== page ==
Select the "EveryTrail" icon on the phone's screen. The "Trip Record" page that appears will report that the program is determining your location, based on the information supplied by the phone's GPS receiver. Three control buttons appear across the bottom of the screen: "Record Trip," "Save Trip," and "Settings." Two selections are shown at the top of the screen: "Map" and "About." The "About" option will display a page of notes and tips for using the app. Return to the opening page for trip logging by touching "Back" at the top left of the screen.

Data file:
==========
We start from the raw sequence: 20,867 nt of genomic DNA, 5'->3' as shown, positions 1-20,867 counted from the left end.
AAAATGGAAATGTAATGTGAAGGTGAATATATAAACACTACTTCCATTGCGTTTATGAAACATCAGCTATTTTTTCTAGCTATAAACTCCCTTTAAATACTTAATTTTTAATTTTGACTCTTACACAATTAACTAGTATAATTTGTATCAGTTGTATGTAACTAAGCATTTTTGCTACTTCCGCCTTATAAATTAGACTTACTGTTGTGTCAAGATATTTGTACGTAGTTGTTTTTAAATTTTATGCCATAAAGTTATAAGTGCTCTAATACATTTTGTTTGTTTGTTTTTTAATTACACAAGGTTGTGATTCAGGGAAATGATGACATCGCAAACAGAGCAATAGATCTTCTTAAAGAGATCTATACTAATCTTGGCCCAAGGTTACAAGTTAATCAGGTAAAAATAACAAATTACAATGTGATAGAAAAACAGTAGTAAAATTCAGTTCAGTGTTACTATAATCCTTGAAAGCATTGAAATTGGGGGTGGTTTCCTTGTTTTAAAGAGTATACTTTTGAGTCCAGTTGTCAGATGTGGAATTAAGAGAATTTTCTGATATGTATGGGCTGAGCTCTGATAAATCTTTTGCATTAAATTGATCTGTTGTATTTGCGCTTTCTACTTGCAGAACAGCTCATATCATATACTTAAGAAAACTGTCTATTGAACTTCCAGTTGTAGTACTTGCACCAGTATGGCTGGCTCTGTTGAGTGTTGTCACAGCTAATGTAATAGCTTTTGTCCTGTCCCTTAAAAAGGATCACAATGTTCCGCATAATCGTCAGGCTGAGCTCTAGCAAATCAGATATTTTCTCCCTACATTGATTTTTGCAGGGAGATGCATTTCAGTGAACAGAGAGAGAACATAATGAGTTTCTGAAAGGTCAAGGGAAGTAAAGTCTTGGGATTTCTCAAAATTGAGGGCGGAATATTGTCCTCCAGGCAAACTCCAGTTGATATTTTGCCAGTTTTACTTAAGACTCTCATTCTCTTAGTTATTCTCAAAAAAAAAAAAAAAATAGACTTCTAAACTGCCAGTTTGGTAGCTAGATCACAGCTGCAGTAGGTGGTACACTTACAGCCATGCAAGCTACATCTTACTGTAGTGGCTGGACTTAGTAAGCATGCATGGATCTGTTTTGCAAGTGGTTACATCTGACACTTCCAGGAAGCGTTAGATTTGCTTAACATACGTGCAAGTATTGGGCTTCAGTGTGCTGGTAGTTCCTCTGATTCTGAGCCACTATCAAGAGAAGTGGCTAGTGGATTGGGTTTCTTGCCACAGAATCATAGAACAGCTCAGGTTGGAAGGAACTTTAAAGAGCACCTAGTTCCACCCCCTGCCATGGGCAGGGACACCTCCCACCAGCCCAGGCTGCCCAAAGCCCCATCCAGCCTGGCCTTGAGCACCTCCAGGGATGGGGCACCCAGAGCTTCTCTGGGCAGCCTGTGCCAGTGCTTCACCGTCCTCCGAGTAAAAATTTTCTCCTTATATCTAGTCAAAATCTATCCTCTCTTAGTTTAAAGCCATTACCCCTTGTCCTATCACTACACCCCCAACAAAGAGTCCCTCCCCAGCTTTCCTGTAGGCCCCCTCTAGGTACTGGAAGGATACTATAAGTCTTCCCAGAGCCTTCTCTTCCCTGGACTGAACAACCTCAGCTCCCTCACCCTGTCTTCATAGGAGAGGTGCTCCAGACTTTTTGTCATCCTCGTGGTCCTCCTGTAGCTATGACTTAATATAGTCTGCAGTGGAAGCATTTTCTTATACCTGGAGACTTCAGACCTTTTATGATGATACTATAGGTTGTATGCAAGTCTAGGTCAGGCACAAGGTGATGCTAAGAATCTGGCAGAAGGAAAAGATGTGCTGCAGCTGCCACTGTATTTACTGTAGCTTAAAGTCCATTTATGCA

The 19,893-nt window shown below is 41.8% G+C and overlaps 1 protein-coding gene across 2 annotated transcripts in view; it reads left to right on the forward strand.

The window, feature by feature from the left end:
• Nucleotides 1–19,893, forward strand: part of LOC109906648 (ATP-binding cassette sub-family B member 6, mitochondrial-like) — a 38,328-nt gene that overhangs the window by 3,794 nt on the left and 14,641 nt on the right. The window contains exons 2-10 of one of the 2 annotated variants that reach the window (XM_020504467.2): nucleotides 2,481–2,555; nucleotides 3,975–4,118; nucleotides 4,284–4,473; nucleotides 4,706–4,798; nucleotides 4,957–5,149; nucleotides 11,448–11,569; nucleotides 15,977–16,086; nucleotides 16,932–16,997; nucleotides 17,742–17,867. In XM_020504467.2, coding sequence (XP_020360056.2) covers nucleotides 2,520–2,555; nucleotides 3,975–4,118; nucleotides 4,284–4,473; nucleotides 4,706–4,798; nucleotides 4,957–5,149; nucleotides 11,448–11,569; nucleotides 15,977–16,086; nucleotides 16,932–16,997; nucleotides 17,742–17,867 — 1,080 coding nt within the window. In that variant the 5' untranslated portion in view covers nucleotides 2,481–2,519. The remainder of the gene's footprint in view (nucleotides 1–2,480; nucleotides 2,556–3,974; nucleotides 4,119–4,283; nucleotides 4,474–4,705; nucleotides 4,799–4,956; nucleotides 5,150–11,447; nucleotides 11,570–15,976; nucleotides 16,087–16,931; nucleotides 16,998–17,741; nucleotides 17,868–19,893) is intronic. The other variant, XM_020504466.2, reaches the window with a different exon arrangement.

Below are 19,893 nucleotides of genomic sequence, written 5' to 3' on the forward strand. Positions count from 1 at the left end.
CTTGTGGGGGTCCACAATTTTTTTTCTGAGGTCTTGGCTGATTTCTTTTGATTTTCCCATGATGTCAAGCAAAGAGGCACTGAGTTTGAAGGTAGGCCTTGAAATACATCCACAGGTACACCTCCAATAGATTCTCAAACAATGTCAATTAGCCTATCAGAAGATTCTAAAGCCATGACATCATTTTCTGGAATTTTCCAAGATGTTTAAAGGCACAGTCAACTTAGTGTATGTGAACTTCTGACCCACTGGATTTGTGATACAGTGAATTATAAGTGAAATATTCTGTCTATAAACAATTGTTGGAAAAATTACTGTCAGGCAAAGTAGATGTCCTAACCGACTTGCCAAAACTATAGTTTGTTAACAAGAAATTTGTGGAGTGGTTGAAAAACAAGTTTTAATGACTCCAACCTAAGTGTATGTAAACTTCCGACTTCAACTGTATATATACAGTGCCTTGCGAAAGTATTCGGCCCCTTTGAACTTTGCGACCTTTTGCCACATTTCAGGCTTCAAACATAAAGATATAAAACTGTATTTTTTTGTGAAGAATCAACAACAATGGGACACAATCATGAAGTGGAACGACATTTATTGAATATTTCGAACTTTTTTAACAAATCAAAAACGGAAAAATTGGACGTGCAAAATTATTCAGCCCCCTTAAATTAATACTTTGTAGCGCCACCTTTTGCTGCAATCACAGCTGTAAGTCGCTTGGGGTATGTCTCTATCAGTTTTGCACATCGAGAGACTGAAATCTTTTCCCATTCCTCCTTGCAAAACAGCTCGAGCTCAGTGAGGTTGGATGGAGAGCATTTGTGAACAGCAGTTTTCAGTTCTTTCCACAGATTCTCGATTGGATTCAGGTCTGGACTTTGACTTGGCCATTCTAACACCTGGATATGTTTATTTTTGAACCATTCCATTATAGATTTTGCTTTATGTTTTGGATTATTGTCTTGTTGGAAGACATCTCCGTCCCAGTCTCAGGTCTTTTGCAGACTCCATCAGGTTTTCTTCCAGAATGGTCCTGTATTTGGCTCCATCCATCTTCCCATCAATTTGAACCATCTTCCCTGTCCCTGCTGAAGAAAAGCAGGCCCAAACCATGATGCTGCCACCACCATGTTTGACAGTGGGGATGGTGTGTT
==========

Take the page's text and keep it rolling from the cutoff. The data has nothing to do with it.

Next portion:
While position-finding is under way, touch the "Settings" key at the bottom right of the screen and select the EveryTrail "Menu." Create your free account by selecting "Sign Up" and filling in the requested data: user name, password (twice), and email address. Next, select "Map" and turn on auto centering, auto zoom, and select an update rate (selectable from once a second to once every 20 seconds). Once-every-20-seconds updates are more than adequate for hiking, rollerblading, bicycling - all but the fastest boats and cars. By the time you have completed the "Settings" selections the app will have found your location and will be ready to begin to log your voyage. The initial EveryTrail "Stats" screen will display your present latitude and longitude at the top right, along with your GPS derived altitude. (The extent to which your altitude varies from 0 feet will provide a rough measure of the precision of your GPS fix, provided you are cruising on an ocean, or your true altitude if on an inland river or lake.)